“Under no circumstances are participants to throw any object towards any person, building, structure or thing”, the organisers were told, in writing. “Under no circumstances are participants to throw any object into the air.”

According to police, any such acts would be an “arrestable offence”. On the face of it, this would have made juggling an arrestable offence!

On advice from civil liberties lawyers, the anti-war activists refused to agree and went ahead with their action. They were prepared to be arrested, but on the day the police backed off and the peaceful protest passed without incident.

There is an important lesson to this story. If we don’t speak out against injustice, and insist on our right to protest, it will get harder and harder to do so.

We can’t take for granted the freedom to protest. In many parts of the world, if you protest against the ruling establishment you risk getting beaten, arrested or killed.

Nearly four decades ago, when I first became a political activist, the police in Australia did not respect people’s right to have a peaceful street march. It had to be fought for and won, and many activists suffered beatings and even spells in jail to win this right. Veterans of the early marches that inspired Gay and Lesbian Mardi Gras in Sydney can testify to this.

I witnessed the winning of this right in Perth, WA in the early 1970s, as a young student. A large number of anti-war protesters were making their way from the (more radical) “over East” to protest US bases in the North-West coast. The WA police put the word out that anyone who marched on the streets would be arrested. But we defied them and took to the streets in thousands. The police backed off their threat and from then on the right to march in protest in the streets was won.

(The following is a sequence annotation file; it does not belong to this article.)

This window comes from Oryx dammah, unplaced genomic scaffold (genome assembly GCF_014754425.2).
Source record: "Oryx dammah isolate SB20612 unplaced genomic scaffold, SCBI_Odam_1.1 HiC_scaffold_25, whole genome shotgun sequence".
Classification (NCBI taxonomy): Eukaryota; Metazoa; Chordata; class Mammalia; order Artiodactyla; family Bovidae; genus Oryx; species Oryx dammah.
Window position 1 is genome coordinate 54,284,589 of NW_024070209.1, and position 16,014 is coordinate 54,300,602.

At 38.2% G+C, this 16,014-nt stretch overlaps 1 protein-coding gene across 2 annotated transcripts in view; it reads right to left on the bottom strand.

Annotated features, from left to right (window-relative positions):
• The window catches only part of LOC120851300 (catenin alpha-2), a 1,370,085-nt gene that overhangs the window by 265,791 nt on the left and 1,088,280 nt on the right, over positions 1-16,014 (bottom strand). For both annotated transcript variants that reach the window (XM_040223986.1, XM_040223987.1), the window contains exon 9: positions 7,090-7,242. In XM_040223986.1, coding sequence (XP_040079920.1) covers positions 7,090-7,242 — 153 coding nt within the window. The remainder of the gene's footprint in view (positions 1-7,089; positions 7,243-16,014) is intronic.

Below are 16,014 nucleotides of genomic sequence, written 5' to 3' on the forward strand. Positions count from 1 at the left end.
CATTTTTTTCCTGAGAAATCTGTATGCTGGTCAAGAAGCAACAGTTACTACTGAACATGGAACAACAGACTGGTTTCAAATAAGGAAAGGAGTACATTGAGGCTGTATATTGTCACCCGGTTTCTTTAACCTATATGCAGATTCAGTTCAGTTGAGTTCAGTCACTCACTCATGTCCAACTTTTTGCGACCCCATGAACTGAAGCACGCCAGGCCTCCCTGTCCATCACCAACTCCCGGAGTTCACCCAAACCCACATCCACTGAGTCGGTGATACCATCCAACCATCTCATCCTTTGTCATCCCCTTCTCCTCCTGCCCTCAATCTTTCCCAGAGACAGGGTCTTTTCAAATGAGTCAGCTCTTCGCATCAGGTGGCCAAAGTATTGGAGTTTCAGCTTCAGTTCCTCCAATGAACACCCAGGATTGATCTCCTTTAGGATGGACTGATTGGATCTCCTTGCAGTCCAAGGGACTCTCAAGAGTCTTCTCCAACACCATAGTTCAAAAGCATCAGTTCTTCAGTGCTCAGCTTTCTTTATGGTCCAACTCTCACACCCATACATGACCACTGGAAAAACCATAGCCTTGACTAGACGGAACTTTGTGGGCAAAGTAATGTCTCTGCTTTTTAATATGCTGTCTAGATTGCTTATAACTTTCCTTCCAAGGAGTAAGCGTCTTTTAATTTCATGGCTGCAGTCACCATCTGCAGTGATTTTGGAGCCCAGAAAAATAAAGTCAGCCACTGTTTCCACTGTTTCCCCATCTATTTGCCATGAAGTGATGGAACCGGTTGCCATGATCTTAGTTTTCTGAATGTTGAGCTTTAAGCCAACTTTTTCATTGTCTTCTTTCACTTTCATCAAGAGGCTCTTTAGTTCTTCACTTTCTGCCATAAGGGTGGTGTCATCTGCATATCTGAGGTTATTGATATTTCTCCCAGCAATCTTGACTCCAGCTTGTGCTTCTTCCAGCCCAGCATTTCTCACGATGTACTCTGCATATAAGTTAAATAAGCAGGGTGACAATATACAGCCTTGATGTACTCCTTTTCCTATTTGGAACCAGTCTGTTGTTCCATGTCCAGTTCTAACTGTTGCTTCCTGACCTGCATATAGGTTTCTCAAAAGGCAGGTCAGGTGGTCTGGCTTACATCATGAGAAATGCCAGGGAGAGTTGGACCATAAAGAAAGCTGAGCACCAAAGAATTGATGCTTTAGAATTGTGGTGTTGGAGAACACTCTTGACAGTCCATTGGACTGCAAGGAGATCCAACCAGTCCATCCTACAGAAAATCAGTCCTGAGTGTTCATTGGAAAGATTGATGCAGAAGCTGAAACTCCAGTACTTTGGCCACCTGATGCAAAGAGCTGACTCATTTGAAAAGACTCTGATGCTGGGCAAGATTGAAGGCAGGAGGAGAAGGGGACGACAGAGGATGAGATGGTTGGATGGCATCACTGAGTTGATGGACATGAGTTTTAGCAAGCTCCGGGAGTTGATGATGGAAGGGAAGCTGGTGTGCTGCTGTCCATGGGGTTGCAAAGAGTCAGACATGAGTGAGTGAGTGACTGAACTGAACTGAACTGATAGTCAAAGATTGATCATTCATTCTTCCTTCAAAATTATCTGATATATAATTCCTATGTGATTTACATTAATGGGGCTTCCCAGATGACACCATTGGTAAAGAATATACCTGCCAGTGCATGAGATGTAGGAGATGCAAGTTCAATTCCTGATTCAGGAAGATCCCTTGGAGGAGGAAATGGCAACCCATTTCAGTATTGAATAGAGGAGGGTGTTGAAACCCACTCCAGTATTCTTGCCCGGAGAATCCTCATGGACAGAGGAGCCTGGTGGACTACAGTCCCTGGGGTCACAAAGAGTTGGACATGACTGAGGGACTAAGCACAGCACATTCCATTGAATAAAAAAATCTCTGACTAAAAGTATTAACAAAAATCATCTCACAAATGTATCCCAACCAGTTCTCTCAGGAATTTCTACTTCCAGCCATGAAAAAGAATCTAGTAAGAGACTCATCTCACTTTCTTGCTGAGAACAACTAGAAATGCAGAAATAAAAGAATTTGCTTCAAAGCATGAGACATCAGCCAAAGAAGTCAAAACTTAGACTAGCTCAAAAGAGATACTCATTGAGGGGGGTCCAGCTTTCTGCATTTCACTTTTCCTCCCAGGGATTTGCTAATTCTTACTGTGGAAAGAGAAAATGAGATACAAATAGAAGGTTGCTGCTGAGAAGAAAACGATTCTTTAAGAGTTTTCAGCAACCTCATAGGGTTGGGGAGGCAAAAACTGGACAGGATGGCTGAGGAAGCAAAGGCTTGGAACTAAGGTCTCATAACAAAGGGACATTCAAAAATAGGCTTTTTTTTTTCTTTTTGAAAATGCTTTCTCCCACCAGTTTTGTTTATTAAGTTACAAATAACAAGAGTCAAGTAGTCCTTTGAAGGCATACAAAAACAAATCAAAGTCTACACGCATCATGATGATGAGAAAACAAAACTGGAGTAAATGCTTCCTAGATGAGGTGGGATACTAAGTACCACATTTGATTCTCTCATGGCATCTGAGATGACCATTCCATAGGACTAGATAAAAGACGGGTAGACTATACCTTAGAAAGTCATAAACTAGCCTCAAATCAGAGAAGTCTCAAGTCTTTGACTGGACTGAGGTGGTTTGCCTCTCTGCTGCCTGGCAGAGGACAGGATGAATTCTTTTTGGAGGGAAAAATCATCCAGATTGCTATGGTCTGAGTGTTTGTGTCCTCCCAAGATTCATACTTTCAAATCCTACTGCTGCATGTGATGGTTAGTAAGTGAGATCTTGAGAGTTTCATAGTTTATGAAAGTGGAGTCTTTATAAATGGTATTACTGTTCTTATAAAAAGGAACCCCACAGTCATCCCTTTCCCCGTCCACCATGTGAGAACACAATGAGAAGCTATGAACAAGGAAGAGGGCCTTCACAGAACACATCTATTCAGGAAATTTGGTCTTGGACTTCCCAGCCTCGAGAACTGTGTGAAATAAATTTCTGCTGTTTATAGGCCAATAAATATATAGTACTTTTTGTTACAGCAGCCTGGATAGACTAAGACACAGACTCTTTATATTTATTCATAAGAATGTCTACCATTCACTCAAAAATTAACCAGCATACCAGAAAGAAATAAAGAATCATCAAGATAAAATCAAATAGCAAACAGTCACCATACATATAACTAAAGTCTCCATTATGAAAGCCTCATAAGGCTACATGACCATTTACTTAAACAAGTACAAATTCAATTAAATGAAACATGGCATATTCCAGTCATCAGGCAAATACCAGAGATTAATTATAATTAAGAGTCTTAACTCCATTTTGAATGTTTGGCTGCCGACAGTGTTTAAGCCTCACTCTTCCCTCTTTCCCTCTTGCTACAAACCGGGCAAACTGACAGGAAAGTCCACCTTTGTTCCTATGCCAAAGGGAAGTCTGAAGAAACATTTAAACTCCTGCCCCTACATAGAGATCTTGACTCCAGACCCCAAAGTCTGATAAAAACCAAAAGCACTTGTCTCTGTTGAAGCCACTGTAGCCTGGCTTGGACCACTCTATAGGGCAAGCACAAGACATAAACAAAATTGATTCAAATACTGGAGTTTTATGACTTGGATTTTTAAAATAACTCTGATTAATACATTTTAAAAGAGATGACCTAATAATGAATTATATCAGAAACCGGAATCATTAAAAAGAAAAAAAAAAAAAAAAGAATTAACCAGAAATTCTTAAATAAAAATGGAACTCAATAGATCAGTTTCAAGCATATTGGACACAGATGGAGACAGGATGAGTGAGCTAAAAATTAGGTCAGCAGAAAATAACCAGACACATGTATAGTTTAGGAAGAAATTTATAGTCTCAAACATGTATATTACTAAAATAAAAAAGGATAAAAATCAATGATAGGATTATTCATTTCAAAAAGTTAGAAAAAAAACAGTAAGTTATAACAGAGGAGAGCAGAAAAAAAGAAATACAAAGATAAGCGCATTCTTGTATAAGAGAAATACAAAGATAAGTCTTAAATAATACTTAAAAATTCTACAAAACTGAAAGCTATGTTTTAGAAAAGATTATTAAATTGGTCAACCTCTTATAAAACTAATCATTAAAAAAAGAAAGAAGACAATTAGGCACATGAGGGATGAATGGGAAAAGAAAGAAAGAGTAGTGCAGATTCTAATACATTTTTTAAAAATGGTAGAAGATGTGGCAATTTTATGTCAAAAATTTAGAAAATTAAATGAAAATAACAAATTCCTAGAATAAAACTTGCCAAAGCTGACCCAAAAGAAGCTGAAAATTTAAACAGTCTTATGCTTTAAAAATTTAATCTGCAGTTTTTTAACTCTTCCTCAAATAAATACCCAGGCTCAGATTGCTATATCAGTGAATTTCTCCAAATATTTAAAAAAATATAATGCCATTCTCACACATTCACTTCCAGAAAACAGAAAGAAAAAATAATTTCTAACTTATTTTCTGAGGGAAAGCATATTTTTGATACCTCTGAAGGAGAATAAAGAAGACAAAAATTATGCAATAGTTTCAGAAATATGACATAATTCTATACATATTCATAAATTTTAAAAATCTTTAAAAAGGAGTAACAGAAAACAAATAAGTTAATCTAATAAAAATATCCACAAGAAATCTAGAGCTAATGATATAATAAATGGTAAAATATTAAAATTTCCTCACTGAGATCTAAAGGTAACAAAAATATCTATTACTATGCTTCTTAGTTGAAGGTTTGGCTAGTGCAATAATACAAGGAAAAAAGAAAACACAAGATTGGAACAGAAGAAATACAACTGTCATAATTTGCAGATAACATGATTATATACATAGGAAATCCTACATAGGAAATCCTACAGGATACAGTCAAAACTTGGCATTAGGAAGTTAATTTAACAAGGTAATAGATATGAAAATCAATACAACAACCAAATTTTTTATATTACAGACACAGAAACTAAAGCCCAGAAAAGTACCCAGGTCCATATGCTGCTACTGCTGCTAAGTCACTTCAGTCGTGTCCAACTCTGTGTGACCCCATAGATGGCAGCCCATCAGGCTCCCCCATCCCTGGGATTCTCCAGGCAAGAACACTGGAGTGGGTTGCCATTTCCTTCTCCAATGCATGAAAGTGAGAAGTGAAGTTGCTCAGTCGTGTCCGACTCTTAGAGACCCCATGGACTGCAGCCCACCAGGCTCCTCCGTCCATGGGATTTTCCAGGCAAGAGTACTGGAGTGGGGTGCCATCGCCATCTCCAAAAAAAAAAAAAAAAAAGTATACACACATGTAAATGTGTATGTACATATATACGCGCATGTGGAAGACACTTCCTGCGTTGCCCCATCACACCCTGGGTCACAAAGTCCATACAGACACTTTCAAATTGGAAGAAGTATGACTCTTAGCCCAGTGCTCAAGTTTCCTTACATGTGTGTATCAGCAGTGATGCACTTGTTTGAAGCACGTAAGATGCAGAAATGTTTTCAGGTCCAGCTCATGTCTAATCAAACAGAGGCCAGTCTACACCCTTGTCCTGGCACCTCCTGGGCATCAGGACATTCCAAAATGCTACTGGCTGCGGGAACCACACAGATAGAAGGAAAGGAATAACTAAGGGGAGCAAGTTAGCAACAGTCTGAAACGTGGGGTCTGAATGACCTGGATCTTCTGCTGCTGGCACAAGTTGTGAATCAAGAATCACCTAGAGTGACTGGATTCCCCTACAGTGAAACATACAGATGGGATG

Roll forward a couple of decades and this and other basic rights are under threat. Post-9/11 the police have gained many new powers and are constantly seeking to narrow down the right to protest.

Recently in Sydney, the police have prevented anti-war activists, refugee rights activists and this year’s Reclaim The Night protest against violence against women, from taking to the streets. If we don’t stand up to this threat to a basic freedom, we could lose the right to protest altogether.

(Peter Boyle has been preselected by the Socialist Alliance to head up a 21-strong ticket for the Legislative Council in the March 2011 NSW elections.)

November 12, 2010

More nurses, less politicians’ spin!


Nurses rally at Sydney's Royal Prince Alfred Hospital.

For the second week in a row, nurses held lunchtime rallies outside their hospitals in support of the NSW Nurses Association campaign for a mandated minimum nurse to patient ratio of 1:4 in public hospitals. This ratio has been mandated in Victoria for ten years but NSW lags behind.

Lower ratios in NSW have meant poorer care for patients and has also placed nurse in danger.

One young nurse explained at the rally on November 10 at the Royal Prince Alfred Hospital that she had been recently assaulted while on ward duty. This would not have happened if there had been a mandated minimum nurse to patient ratio of 1:4, she said.

I was one of two grateful patients who spoke at the RPAH rally in support of the nurses campaign.

I told the rally, that I had been brought to RPAH by ambulance when I had a heart attack in 2007 and gained a strong respect for the public hospital system and its dedicated but overworked staff.